In trying and discriminatory times, queer literature can portray lives and loves that might otherwise be forced to remain invisible. Stories written by or for the LGBTQ community are, of course, just as varied as ‘heterosexual fiction’. But they also serve a unique purpose: to validate, explore and challenge ideas about same-sex attraction.
Published in 2015, A Long Way to a Small, Angry Planet by Becky Chambers showcases a distant future where humans are a small part of a vast alien population. Within this sci-fi melting pot of cultures, there’s an acceptance of all sexualities, genders and races. Queer relationships are treated the same as any other, transporting the reader to a refreshingly accepting galaxy that we can currently only hope for.
“It’s vital to celebrate works by queer authors”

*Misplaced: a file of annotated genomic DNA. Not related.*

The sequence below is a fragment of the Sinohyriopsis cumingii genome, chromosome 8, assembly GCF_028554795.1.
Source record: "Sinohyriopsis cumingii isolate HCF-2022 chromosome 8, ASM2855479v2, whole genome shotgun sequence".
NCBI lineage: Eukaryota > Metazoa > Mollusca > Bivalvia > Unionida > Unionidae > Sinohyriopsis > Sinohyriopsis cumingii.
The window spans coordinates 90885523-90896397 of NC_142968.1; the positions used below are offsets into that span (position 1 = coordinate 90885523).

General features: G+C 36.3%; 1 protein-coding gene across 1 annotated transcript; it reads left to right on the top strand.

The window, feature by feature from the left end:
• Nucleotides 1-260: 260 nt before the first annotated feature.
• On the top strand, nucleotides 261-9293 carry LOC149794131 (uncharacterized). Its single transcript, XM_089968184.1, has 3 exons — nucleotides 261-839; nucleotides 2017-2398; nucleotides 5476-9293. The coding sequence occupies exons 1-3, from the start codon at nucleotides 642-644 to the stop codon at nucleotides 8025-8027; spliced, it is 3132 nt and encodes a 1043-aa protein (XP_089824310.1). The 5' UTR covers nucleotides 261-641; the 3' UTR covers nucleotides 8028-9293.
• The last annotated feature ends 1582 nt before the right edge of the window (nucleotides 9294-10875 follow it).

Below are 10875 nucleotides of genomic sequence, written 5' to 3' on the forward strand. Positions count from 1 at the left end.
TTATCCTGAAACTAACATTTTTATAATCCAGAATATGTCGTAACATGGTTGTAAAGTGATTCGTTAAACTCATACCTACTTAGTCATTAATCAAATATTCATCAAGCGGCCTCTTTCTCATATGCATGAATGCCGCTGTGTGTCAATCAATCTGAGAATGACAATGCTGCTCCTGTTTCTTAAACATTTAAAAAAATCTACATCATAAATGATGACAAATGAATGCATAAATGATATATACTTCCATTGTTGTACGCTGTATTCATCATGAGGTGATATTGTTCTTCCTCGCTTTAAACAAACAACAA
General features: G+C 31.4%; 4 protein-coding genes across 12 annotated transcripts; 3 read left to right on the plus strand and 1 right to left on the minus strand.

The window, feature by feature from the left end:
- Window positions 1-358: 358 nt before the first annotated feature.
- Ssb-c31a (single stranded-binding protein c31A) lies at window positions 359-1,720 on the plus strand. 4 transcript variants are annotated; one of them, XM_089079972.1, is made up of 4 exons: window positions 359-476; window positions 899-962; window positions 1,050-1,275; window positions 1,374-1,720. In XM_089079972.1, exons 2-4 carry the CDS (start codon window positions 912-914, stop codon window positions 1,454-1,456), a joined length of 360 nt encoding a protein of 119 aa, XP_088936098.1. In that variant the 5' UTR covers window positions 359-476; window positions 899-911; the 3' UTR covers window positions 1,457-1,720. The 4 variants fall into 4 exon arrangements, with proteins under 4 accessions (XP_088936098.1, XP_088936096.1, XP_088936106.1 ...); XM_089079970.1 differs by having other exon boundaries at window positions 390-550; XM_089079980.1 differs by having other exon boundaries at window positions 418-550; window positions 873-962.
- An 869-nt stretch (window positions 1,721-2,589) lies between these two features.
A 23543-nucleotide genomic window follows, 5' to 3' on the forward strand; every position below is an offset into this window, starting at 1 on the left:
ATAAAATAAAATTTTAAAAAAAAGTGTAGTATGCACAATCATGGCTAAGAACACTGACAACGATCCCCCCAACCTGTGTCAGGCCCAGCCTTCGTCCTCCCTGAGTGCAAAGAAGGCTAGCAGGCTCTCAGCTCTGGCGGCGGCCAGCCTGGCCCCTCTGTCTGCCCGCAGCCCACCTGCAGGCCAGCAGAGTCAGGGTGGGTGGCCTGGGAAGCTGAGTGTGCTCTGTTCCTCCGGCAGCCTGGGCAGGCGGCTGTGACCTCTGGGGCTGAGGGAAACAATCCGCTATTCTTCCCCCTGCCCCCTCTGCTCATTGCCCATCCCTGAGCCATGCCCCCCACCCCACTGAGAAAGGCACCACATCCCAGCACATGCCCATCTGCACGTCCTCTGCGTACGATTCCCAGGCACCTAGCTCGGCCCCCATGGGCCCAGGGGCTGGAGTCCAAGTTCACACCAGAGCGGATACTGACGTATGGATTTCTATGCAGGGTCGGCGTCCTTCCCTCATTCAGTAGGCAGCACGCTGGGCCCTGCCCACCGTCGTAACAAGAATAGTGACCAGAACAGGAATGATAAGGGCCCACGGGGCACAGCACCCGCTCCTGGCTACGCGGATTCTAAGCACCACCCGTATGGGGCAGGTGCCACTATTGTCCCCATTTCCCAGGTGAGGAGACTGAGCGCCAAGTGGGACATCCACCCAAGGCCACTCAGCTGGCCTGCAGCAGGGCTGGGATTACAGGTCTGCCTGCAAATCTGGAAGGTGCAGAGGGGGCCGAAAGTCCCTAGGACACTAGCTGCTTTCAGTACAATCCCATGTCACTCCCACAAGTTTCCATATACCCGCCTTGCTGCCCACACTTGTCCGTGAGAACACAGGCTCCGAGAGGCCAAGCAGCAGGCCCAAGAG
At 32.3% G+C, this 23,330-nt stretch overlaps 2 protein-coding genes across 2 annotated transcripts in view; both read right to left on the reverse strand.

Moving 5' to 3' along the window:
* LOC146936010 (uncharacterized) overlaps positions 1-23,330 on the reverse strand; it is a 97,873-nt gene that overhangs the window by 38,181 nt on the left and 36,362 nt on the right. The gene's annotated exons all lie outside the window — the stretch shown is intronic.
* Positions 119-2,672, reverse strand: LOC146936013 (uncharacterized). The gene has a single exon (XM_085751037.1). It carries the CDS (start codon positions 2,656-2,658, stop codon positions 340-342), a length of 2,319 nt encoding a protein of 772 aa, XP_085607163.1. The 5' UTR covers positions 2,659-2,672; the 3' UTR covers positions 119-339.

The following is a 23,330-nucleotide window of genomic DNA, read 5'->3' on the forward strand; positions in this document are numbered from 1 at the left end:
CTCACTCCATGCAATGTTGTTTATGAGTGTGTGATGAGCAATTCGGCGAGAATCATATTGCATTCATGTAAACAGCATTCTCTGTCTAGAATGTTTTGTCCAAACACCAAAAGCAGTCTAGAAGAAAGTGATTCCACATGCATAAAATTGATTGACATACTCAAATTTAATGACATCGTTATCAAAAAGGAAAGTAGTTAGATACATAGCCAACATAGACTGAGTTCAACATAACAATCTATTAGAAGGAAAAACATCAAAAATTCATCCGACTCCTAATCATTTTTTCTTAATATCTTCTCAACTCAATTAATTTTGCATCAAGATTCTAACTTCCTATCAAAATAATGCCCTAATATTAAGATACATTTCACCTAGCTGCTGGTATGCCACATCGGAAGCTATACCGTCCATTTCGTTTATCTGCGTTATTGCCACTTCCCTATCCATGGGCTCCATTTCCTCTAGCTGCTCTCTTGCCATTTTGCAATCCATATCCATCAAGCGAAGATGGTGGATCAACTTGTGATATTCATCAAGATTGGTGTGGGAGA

While Chambers’ novel presents a utopian vision of the future, The Line of Beauty by Alan Hollinghurt reminds us just how difficult life has historically been for gay people in Britain. Set in Eighties London with a backdrop of the Thatcher administration and the looming AIDS crisis, it follows young protagonist Nick Guest as he manoeuvres his way through the hypocrisy and prejudice of the upper classes. Elegant and stark, it’s a book that will stay with you long after you’ve put it down.
Young adult fiction also shouldn’t be ignored when discussing LGBTQ fiction, given that many people first question their sexuality during adolescence. Juliet Takes a Breath by Gabby Rivera tells the story of a Puerto Rican teenager who has just told her family she is gay. What follows is a magnificent exploration of issues such as white privilege, the power of the queer community and the process of coming out.
In a world where people are still persecuted for their sexuality, it’s vitally important to celebrate works by queer authors such as Chambers, Hollinghurst and Rivera. They remind of us all that we’ve achieved in the long march towards equality – as well as how far we still have to go.